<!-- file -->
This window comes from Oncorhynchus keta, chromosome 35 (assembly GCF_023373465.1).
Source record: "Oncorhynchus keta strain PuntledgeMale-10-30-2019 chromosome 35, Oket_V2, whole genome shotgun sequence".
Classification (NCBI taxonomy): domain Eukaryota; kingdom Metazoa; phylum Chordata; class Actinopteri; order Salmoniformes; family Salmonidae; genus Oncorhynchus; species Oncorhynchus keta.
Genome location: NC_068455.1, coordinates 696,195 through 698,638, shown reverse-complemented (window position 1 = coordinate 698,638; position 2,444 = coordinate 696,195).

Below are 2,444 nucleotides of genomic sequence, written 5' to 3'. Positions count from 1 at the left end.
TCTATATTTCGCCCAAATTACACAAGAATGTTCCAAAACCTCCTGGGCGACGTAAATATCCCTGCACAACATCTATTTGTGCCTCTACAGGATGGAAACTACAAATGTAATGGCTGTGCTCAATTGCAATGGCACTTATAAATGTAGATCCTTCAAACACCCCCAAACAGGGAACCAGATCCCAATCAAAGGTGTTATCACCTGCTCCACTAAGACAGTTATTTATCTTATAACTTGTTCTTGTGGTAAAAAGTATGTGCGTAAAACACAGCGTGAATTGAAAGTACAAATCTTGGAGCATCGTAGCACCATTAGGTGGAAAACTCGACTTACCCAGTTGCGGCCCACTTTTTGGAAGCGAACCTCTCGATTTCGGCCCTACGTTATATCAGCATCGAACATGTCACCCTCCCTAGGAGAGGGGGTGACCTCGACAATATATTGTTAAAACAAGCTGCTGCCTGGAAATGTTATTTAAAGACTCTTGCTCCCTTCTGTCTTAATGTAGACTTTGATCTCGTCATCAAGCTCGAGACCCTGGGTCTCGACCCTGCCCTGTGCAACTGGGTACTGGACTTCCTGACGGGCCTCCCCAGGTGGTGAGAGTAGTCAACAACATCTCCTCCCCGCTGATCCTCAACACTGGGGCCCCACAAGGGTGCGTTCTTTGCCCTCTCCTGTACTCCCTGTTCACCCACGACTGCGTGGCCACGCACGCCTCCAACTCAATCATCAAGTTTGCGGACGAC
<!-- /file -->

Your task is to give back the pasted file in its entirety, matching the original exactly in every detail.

This window comes from Oncorhynchus keta, chromosome 35 (assembly GCF_023373465.1).
Source record: "Oncorhynchus keta strain PuntledgeMale-10-30-2019 chromosome 35, Oket_V2, whole genome shotgun sequence".
Classification (NCBI taxonomy): domain Eukaryota; kingdom Metazoa; phylum Chordata; class Actinopteri; order Salmoniformes; family Salmonidae; genus Oncorhynchus; species Oncorhynchus keta.
Genome location: NC_068455.1, coordinates 696,195 through 698,638, shown reverse-complemented (window position 1 = coordinate 698,638; position 2,444 = coordinate 696,195).

Below are 2,444 nucleotides of genomic sequence, written 5' to 3'. Positions count from 1 at the left end.
TCTATATTTCGCCCAAATTACACAAGAATGTTCCAAAACCTCCTGGGCGACGTAAATATCCCTGCACAACATCTATTTGTGCCTCTACAGGATGGAAACTACAAATGTAATGGCTGTGCTCAATTGCAATGGCACTTATAAATGTAGATCCTTCAAACACCCCCAAACAGGGAACCAGATCCCAATCAAAGGTGTTATCACCTGCTCCACTAAGACAGTTATTTATCTTATAACTTGTTCTTGTGGTAAAAAGTATGTGCGTAAAACACAGCGTGAATTGAAAGTACAAATCTTGGAGCATCGTAGCACCATTAGGTGGAAAACTCGACTTACCCAGTTGCGGCCCACTTTTTGGAAGCGAACCTCTCGATTTCGGCCCTACGTTATATCAGCATCGAACATGTCACCCTCCCTAGGAGAGGGGGTGACCTCGACAATATATTGTTAAAACAAGCTGCTGCCTGGAAATGTTATTTAAAGACTCTTGCTCCCTTCTGTCTTAATGTAGACTTTGATCTCGTCATCAAGCTCGAGACCCTGGGTCTCGACCCTGCCCTGTGCAACTGGGTACTGGACTTCCTGACGGGCCTCCCCAGGTGGTGAGAGTAGTCAACAACATCTCCTCCCCGCTGATCCTCAACACTGGGGCCCCACAAGGGTGCGTTCTTTGCCCTCTCCTGTACTCCCTGTTCACCCACGACTGCGTGGCCACGCACGCCTCCAACTCAATCATCAAGTTTGCGGACGAC